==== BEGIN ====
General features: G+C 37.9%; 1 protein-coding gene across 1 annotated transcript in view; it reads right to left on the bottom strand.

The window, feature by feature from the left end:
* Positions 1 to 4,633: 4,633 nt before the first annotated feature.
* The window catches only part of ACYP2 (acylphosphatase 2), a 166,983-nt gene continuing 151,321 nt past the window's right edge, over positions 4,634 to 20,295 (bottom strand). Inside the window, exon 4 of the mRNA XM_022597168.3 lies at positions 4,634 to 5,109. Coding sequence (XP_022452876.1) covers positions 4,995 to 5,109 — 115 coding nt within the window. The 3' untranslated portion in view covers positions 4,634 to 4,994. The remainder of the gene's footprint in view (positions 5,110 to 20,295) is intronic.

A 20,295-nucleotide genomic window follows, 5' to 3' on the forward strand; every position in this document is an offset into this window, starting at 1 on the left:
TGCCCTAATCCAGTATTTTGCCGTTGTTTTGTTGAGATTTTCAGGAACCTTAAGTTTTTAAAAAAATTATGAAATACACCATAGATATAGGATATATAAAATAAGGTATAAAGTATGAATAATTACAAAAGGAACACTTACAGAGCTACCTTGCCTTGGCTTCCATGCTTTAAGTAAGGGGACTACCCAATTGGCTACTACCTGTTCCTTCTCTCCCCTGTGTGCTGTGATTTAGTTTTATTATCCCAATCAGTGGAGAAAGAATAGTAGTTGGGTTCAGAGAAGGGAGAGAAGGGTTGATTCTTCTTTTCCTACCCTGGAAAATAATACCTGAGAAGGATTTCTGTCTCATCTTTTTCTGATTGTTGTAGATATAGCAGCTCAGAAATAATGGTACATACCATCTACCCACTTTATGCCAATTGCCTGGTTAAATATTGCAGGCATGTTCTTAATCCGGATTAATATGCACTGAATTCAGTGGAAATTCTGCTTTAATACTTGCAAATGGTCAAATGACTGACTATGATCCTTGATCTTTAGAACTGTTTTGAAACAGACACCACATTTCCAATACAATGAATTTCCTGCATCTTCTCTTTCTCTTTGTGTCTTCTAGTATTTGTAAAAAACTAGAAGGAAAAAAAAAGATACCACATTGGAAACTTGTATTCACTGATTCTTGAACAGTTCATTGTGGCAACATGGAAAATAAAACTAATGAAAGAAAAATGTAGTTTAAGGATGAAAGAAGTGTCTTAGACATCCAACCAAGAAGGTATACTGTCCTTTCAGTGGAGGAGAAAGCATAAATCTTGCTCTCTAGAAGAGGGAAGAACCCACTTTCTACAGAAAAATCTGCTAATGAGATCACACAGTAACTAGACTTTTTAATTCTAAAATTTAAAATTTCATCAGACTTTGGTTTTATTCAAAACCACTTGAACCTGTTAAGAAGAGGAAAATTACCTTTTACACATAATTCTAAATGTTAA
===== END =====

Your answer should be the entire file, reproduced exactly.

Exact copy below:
General features: G+C 37.9%; 1 protein-coding gene across 1 annotated transcript in view; it reads right to left on the bottom strand.

The window, feature by feature from the left end:
* Positions 1 to 4,633: 4,633 nt before the first annotated feature.
* The window catches only part of ACYP2 (acylphosphatase 2), a 166,983-nt gene continuing 151,321 nt past the window's right edge, over positions 4,634 to 20,295 (bottom strand). Inside the window, exon 4 of the mRNA XM_022597168.3 lies at positions 4,634 to 5,109. Coding sequence (XP_022452876.1) covers positions 4,995 to 5,109 — 115 coding nt within the window. The 3' untranslated portion in view covers positions 4,634 to 4,994. The remainder of the gene's footprint in view (positions 5,110 to 20,295) is intronic.

A 20,295-nucleotide genomic window follows, 5' to 3' on the forward strand; every position in this document is an offset into this window, starting at 1 on the left:
TGCCCTAATCCAGTATTTTGCCGTTGTTTTGTTGAGATTTTCAGGAACCTTAAGTTTTTAAAAAAATTATGAAATACACCATAGATATAGGATATATAAAATAAGGTATAAAGTATGAATAATTACAAAAGGAACACTTACAGAGCTACCTTGCCTTGGCTTCCATGCTTTAAGTAAGGGGACTACCCAATTGGCTACTACCTGTTCCTTCTCTCCCCTGTGTGCTGTGATTTAGTTTTATTATCCCAATCAGTGGAGAAAGAATAGTAGTTGGGTTCAGAGAAGGGAGAGAAGGGTTGATTCTTCTTTTCCTACCCTGGAAAATAATACCTGAGAAGGATTTCTGTCTCATCTTTTTCTGATTGTTGTAGATATAGCAGCTCAGAAATAATGGTACATACCATCTACCCACTTTATGCCAATTGCCTGGTTAAATATTGCAGGCATGTTCTTAATCCGGATTAATATGCACTGAATTCAGTGGAAATTCTGCTTTAATACTTGCAAATGGTCAAATGACTGACTATGATCCTTGATCTTTAGAACTGTTTTGAAACAGACACCACATTTCCAATACAATGAATTTCCTGCATCTTCTCTTTCTCTTTGTGTCTTCTAGTATTTGTAAAAAACTAGAAGGAAAAAAAAAGATACCACATTGGAAACTTGTATTCACTGATTCTTGAACAGTTCATTGTGGCAACATGGAAAATAAAACTAATGAAAGAAAAATGTAGTTTAAGGATGAAAGAAGTGTCTTAGACATCCAACCAAGAAGGTATACTGTCCTTTCAGTGGAGGAGAAAGCATAAATCTTGCTCTCTAGAAGAGGGAAGAACCCACTTTCTACAGAAAAATCTGCTAATGAGATCACACAGTAACTAGACTTTTTAATTCTAAAATTTAAAATTTCATCAGACTTTGGTTTTATTCAAAACCACTTGAACCTGTTAAGAAGAGGAAAATTACCTTTTACACATAATTCTAAATGTTAA